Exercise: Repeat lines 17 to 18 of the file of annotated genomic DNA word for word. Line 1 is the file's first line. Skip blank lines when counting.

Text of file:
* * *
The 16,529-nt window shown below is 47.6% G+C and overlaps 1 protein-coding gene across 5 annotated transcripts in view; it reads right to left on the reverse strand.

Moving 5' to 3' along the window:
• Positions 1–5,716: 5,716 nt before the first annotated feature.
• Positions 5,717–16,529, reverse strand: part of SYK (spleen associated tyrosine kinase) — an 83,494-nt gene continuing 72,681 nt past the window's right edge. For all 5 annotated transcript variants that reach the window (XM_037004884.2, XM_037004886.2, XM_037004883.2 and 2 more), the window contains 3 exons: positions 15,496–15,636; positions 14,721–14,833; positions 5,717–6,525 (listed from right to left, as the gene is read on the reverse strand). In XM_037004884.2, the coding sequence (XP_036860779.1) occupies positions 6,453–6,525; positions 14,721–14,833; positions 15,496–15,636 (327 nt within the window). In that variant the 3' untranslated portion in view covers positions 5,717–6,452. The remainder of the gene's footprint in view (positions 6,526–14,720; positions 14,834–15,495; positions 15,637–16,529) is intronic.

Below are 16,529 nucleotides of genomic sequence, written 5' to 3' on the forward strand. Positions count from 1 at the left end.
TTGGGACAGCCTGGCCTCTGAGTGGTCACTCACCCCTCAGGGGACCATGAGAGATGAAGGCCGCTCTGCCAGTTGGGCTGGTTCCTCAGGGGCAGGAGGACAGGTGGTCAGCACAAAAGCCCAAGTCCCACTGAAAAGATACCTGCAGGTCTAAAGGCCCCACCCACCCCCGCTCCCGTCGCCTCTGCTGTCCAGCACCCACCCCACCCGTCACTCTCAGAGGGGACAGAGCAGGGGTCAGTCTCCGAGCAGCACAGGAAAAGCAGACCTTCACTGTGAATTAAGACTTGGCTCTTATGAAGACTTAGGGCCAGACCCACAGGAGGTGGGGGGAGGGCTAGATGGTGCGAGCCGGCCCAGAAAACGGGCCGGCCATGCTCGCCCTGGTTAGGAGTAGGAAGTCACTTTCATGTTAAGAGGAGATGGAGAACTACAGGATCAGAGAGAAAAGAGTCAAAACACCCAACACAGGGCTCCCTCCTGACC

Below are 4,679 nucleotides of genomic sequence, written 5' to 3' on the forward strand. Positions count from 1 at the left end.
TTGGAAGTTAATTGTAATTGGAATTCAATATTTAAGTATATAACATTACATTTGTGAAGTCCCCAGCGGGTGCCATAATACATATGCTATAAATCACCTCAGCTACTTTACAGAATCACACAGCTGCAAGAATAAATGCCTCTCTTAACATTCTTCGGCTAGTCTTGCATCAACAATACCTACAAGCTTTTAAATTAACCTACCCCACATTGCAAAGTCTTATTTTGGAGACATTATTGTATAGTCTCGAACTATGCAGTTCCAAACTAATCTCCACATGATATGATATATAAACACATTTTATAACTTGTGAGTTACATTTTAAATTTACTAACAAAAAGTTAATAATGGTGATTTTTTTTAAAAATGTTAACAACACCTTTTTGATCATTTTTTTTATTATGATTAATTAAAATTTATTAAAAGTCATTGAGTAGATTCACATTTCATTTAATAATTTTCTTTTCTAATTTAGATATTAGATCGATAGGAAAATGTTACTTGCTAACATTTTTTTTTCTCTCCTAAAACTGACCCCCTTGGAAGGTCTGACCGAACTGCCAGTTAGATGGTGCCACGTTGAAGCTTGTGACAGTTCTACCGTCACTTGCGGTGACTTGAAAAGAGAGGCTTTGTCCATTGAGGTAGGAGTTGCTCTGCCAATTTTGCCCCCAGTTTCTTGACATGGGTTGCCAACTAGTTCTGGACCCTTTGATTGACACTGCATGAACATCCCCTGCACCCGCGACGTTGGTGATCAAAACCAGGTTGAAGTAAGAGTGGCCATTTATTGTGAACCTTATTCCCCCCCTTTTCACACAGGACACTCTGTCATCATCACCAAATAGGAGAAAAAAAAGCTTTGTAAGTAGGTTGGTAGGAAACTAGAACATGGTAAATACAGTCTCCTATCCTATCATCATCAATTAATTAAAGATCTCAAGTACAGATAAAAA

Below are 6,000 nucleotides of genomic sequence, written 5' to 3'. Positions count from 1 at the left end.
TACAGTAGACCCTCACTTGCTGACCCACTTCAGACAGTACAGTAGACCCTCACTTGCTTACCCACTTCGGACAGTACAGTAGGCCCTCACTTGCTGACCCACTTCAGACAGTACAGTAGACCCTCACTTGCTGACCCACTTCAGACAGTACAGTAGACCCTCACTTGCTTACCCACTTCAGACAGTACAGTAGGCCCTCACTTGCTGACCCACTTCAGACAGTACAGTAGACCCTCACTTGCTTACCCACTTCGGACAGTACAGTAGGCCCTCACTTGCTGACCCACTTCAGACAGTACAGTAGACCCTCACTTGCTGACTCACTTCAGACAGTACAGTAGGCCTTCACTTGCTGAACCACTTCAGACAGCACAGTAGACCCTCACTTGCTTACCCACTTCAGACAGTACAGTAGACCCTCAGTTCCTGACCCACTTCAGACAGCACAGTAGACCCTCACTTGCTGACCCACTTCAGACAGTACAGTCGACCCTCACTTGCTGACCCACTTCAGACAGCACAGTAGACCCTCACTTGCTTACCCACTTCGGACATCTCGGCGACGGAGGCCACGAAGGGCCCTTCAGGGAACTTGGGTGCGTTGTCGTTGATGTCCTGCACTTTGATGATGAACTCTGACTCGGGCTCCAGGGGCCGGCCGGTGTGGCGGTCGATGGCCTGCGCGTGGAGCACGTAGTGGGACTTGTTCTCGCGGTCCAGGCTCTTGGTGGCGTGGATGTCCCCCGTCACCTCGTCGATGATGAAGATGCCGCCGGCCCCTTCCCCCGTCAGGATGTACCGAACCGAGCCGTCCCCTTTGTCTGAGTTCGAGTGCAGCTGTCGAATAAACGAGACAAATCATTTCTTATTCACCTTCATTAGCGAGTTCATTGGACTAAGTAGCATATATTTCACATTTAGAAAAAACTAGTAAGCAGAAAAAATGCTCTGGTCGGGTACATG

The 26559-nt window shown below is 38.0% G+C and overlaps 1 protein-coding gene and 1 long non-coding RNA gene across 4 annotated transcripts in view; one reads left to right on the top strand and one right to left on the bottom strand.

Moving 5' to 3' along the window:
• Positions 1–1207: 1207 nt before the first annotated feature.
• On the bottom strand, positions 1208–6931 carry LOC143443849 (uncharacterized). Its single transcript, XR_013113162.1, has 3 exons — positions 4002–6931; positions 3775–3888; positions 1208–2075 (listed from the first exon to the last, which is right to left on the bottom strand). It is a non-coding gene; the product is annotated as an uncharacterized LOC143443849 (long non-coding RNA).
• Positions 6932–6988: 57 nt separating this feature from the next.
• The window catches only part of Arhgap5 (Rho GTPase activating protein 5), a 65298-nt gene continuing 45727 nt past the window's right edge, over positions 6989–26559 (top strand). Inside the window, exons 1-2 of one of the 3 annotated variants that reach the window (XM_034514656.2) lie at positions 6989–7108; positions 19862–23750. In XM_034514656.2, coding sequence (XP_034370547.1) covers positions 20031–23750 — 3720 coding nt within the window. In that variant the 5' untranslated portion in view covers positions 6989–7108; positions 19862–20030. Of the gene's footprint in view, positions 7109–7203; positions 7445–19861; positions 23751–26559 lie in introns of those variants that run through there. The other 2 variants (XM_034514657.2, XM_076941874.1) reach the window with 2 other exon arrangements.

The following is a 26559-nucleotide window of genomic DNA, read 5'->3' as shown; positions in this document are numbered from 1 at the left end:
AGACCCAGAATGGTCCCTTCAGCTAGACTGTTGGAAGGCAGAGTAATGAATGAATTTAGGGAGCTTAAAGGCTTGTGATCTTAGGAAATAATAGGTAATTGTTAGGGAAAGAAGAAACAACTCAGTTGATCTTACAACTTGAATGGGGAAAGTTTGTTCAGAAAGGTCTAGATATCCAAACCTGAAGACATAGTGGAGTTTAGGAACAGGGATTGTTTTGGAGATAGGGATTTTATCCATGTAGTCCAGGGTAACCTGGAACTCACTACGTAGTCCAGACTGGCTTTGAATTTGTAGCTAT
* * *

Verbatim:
The following is a 26559-nucleotide window of genomic DNA, read 5'->3' as shown; positions in this document are numbered from 1 at the left end:
AGACCCAGAATGGTCCCTTCAGCTAGACTGTTGGAAGGCAGAGTAATGAATGAATTTAGGGAGCTTAAAGGCTTGTGATCTTAGGAAATAATAGGTAATTGTTAGGGAAAGAAGAAACAACTCAGTTGATCTTACAACTTGAATGGGGAAAGTTTGTTCAGAAAGGTCTAGATATCCAAACCTGAAGACATAGTGGAGTTTAGGAACAGGGATTGTTTTGGAGATAGGGATTTTATCCATGTAGTCCAGGGTAACCTGGAACTCACTACGTAGTCCAGACTGGCTTTGAATTTGTAGCTAT